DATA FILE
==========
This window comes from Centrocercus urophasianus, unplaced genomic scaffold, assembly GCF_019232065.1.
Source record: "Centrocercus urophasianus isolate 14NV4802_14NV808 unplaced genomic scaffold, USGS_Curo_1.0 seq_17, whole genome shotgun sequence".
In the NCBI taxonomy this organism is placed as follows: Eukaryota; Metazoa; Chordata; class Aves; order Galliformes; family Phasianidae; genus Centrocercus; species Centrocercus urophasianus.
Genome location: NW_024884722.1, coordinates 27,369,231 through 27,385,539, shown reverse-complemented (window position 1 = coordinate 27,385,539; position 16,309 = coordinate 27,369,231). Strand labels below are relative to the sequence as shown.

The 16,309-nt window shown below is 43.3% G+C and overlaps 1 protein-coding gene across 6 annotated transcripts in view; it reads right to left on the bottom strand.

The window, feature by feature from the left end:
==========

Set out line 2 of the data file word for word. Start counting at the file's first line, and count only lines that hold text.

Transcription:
Source record: "Centrocercus urophasianus isolate 14NV4802_14NV808 unplaced genomic scaffold, USGS_Curo_1.0 seq_17, whole genome shotgun sequence".